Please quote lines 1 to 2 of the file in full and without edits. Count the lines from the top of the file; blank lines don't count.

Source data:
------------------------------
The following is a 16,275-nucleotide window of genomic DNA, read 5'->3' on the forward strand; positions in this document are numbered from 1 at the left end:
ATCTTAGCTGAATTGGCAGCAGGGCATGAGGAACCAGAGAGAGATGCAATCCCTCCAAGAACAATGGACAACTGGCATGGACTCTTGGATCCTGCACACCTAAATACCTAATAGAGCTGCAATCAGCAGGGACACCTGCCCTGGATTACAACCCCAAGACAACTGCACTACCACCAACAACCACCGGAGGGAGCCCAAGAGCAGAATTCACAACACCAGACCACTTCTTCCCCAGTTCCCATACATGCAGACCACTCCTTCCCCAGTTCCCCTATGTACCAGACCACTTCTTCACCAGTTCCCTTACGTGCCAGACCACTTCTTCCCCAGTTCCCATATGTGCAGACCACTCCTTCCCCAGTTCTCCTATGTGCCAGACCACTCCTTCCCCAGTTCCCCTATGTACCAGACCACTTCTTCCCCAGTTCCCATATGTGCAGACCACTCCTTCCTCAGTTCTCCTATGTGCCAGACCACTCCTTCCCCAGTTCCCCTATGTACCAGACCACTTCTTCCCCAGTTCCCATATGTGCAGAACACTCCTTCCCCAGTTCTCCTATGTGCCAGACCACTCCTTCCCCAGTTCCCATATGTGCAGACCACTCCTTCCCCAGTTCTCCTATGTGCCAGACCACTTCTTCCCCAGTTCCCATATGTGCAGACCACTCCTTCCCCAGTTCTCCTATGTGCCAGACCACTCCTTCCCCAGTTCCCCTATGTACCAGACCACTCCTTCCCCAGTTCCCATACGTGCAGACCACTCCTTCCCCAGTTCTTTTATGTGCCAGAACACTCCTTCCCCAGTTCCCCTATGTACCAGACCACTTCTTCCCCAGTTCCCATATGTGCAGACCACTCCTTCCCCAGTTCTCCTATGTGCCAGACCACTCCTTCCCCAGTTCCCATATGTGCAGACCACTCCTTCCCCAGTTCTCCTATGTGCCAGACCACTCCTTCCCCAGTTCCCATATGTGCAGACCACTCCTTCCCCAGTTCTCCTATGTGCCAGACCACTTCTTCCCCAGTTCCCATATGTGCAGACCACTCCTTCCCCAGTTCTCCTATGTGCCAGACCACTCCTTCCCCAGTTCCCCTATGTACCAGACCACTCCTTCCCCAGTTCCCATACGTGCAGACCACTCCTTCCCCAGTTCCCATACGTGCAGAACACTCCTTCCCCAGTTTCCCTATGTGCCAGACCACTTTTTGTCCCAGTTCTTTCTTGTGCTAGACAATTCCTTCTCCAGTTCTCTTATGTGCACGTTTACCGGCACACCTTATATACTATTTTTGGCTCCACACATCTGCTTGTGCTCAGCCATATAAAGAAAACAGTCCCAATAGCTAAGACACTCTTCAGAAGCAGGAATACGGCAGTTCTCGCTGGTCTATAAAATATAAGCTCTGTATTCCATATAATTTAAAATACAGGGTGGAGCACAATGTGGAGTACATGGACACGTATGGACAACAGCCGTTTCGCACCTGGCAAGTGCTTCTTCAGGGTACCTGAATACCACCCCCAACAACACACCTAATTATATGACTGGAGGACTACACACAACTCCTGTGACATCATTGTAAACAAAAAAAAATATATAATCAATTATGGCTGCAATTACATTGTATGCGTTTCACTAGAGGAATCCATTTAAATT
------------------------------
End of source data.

The following is a 16,275-nucleotide window of genomic DNA, read 5'->3' on the forward strand; positions in this document are numbered from 1 at the left end:
ATCTTAGCTGAATTGGCAGCAGGGCATGAGGAACCAGAGAGAGATGCAATCCCTCCAAGAACAATGGACAACTGGCATGGACTCTTGGATCCTGCACACCTAAATACCTAATAGAGCTGCAATCAGCAGGGACACCTGCCCTGGATTACAACCCCAAGACAACTGCACTACCACCAACAACCACCGGAGGGAGCCCAAGAGCAGAATTCACAACACCAGACCACTTCTTCCCCAGTTCCCATACATGCAGACCACTCCTTCCCCAGTTCCCCTATGTACCAGACCACTTCTTCACCAGTTCCCTTACGTGCCAGACCACTTCTTCCCCAGTTCCCATATGTGCAGACCACTCCTTCCCCAGTTCTCCTATGTGCCAGACCACTCCTTCCCCAGTTCCCCTATGTACCAGACCACTTCTTCCCCAGTTCCCATATGTGCAGACCACTCCTTCCTCAGTTCTCCTATGTGCCAGACCACTCCTTCCCCAGTTCCCCTATGTACCAGACCACTTCTTCCCCAGTTCCCATATGTGCAGAACACTCCTTCCCCAGTTCTCCTATGTGCCAGACCACTCCTTCCCCAGTTCCCATATGTGCAGACCACTCCTTCCCCAGTTCTCCTATGTGCCAGACCACTTCTTCCCCAGTTCCCATATGTGCAGACCACTCCTTCCCCAGTTCTCCTATGTGCCAGACCACTCCTTCCCCAGTTCCCCTATGTACCAGACCACTCCTTCCCCAGTTCCCATACGTGCAGACCACTCCTTCCCCAGTTCTTTTATGTGCCAGAACACTCCTTCCCCAGTTCCCCTATGTACCAGACCACTTCTTCCCCAGTTCCCATATGTGCAGACCACTCCTTCCCCAGTTCTCCTATGTGCCAGACCACTCCTTCCCCAGTTCCCATATGTGCAGACCACTCCTTCCCCAGTTCTCCTATGTGCCAGACCACTCCTTCCCCAGTTCCCATATGTGCAGACCACTCCTTCCCCAGTTCTCCTATGTGCCAGACCACTTCTTCCCCAGTTCCCATATGTGCAGACCACTCCTTCCCCAGTTCTCCTATGTGCCAGACCACTCCTTCCCCAGTTCCCCTATGTACCAGACCACTCCTTCCCCAGTTCCCATACGTGCAGACCACTCCTTCCCCAGTTCCCATACGTGCAGAACACTCCTTCCCCAGTTTCCCTATGTGCCAGACCACTTTTTGTCCCAGTTCTTTCTTGTGCTAGACAATTCCTTCTCCAGTTCTCTTATGTGCACGTTTACCGGCACACCTTATATACTATTTTTGGCTCCACACATCTGCTTGTGCTCAGCCATATAAAGAAAACAGTCCCAATAGCTAAGACACTCTTCAGAAGCAGGAATACGGCAGTTCTCGCTGGTCTATAAAATATAAGCTCTGTATTCCATATAATTTAAAATACAGGGTGGAGCACAATGTGGAGTACATGGACACGTATGGACAACAGCCGTTTCGCACCTGGCAAGTGCTTCTTCAGGGTACCTGAATACCACCCCCAACAACACACCTAATTATATGACTGGAGGACTACACACAACTCCTGTGACATCATTGTAAACAAAAAAAAATATATAATCAATTATGGCTGCAATTACATTGTATGCGTTTCACTAGAGGAATCCATTTAAATT